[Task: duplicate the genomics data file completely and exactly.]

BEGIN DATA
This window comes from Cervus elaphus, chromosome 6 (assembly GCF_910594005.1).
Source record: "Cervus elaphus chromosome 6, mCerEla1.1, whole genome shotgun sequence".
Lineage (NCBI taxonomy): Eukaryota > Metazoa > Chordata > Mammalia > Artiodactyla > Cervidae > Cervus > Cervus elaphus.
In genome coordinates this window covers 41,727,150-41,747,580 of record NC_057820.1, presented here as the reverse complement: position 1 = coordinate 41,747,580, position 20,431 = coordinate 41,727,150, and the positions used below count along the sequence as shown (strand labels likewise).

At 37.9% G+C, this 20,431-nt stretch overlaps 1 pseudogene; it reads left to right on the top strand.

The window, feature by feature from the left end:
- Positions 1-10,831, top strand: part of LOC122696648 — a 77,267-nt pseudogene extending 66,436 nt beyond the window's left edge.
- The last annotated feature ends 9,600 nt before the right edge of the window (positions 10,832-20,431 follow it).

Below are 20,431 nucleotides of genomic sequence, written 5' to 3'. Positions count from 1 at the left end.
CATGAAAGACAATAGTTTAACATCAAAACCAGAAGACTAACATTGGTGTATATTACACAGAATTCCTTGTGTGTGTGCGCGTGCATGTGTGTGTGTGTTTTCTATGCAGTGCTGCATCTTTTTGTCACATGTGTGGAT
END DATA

This window comes from Cervus elaphus, chromosome 6 (assembly GCF_910594005.1).
Source record: "Cervus elaphus chromosome 6, mCerEla1.1, whole genome shotgun sequence".
Lineage (NCBI taxonomy): Eukaryota > Metazoa > Chordata > Mammalia > Artiodactyla > Cervidae > Cervus > Cervus elaphus.
In genome coordinates this window covers 41,727,150-41,747,580 of record NC_057820.1, presented here as the reverse complement: position 1 = coordinate 41,747,580, position 20,431 = coordinate 41,727,150, and the positions used below count along the sequence as shown (strand labels likewise).

At 37.9% G+C, this 20,431-nt stretch overlaps 1 pseudogene; it reads left to right on the top strand.

The window, feature by feature from the left end:
- Positions 1-10,831, top strand: part of LOC122696648 — a 77,267-nt pseudogene extending 66,436 nt beyond the window's left edge.
- The last annotated feature ends 9,600 nt before the right edge of the window (positions 10,832-20,431 follow it).

Below are 20,431 nucleotides of genomic sequence, written 5' to 3'. Positions count from 1 at the left end.
CATGAAAGACAATAGTTTAACATCAAAACCAGAAGACTAACATTGGTGTATATTACACAGAATTCCTTGTGTGTGTGCGCGTGCATGTGTGTGTGTGTTTTCTATGCAGTGCTGCATCTTTTTGTCACATGTGTGGAT